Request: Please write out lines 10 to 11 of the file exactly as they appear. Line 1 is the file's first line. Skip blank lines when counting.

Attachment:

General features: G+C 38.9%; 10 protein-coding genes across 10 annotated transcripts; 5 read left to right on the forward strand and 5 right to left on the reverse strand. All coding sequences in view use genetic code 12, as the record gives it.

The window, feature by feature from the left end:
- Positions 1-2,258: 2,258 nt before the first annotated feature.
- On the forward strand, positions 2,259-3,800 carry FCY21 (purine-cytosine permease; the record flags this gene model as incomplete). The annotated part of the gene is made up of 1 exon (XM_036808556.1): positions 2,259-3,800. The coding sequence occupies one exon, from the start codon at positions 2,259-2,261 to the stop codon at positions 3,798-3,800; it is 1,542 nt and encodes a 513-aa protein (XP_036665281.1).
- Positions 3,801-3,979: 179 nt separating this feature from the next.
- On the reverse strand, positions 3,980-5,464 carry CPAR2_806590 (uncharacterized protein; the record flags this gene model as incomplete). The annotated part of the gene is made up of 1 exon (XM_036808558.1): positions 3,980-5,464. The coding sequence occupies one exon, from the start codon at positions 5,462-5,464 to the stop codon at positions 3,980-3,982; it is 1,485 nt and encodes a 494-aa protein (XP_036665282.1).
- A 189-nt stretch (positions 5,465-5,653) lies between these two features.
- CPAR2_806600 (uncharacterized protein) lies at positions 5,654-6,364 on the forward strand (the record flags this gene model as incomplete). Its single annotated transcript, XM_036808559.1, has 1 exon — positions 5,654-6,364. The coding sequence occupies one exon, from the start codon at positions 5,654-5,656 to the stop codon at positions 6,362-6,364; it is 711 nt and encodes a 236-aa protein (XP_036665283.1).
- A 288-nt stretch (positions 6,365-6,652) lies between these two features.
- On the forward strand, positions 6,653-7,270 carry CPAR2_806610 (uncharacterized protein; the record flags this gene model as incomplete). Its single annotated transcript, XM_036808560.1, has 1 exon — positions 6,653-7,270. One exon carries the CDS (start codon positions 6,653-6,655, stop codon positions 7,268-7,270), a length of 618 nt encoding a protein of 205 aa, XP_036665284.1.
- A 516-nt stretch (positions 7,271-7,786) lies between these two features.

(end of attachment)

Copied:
- On the forward strand, positions 6,653-7,270 carry CPAR2_806610 (uncharacterized protein; the record flags this gene model as incomplete). Its single annotated transcript, XM_036808560.1, has 1 exon — positions 6,653-7,270. One exon carries the CDS (start codon positions 6,653-6,655, stop codon positions 7,268-7,270), a length of 618 nt encoding a protein of 205 aa, XP_036665284.1.
- A 516-nt stretch (positions 7,271-7,786) lies between these two features.